Certainly, there is something noticeable about his photographs. Bold and ethnic, His photographs (or work with photographs?) are surely different from the common run. I come face to face with him at his residence in Noida. Sloping back in on the sofa, he says Hello to me and Good Bye to his ground floor neighbors he had been sipping his first cup of black coffee at the beginning of the day with.
“Let me tell you this” says Abul Kalam Azad, thirty five year old ex-PTI photographer whose solo exhibition at Max Mueller Bhavan photo gallery in New Delhi last year was a widely discussed topic among the photography lovers of the national capital region, “See, photography plays a double role in society as an image making entity. On the one hand it finds out a present reality and on the other it brings into being a reality of its own. Also, as a way of communication, it plays a governing role in our image-saturated planet. Our communication media is so soaked that majority of the images coming cut out remains excess and floating. They compel rather then guide. The overflow of images makes the intended meaning banal”.
Now, a question arises that in this atmosphere of complete banality, how does an image work efficiently? Besides its power of creating an illusory demand, how does it exactly make an actual understanding of the message, which it carries? The variance between the banality of an image and its competence of communication is very discriminating. Consequently, the artist who works with an image, chiefly that of a photograph, should be very cautious to discern this subtlety.
States Azad, “actually we should be grateful to scientific advancements, the field of photography has attained an untoward advancements in recent years. Its application in cinema and computerized visuals has changed all the pre-existing theories of photography. The observation made by Sontag, Berger and Barthes find their individual limitations in the contemporary visual arena. Though these theories are still applicable, the day-to-day progress in photography demands a more fundamental approach in its uses as well as in its reading.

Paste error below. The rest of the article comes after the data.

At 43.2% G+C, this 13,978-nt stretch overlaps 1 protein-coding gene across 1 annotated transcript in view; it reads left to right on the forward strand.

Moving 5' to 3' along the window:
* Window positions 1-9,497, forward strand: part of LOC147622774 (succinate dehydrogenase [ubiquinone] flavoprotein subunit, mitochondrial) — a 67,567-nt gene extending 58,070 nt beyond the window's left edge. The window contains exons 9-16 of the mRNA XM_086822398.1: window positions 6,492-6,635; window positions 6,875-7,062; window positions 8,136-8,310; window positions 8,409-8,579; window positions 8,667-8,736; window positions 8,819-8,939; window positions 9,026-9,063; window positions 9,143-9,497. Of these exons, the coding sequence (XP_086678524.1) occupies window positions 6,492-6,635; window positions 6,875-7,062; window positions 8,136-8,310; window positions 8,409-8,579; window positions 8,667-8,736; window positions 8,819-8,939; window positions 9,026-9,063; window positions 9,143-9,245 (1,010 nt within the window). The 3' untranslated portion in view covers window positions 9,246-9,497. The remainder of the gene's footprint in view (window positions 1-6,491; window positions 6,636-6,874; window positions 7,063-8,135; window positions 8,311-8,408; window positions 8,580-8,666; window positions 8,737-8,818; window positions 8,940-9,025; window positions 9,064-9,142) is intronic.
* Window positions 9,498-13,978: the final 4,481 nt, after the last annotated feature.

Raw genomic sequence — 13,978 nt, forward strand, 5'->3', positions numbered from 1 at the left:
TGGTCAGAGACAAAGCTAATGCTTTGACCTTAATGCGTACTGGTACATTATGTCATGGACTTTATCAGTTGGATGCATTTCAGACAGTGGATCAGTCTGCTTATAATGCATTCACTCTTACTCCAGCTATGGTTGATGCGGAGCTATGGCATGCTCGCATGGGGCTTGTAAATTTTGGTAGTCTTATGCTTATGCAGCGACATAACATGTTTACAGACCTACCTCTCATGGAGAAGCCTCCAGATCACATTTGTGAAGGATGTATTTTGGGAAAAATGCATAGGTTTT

His photographs require such a different approach for their successive reading. Surely, there is something blasphemous in the transformation of a news cameraman into an artist who uses photographs for his creative expression. The blasphemy lies in his courageous effort to subvert the usual standards attributed a photojournalist. The experts in Indian photography must often follow a set standard. “Photography makes strange things familiar and familiar things strange” says Sontag, “and therefore has a depersonalizing effect.” This depersonalization of Indians, whether from rural and metros capes by the experts made India an object of consumption.
After visualizing Abul Kalam Azad’s pictures one notice that this lensman’s shots denies this sort of objectification. He has taken pictures of racial type, not only in India but also overseas the photographer has depicted the working boys in Mumbai streets as well as the historic sculpture in Mumbai city squares. However, his special choosing of right angles prohibits them from being museum objects or mysterious pieces.
When we go through the history of photography we find that by the third decade of the 19th century, photography began discovering the surrounding within painterly exposures. Since then, irrespective of the models objectified by photography, it has been obsessed by the shadow of the canvas. However, certain fundamental approach taken by some baring photographic craftsman liberated this skill from the bondage of painting. Subsequently, it could practice a kind of commanding force on other visual arts.
Susan Sontag, in her book ‘on photography’ says that the images set our demands upon truth and are themselves coveted alternative for first-hand knowledge. “in fact, the social role photography carries out as an image making individual has to be observed in especial critical perspectives. Image making is a political as well as economical movement. In present societies production and consumption perform a principal part. The act of contemplating done by images assists the product to approach a good number of patrons”, comments the lensman.
Azad is definitely a person who is equally skilled, both, in taking and defining methods of photography. He scratches on photographs. The act of sketching and illustrating images, mostly images of transgression like torch, sword etc., on photographs brings forth a sort of magic. Violation is violated boldly, and the out come could be a renaissance.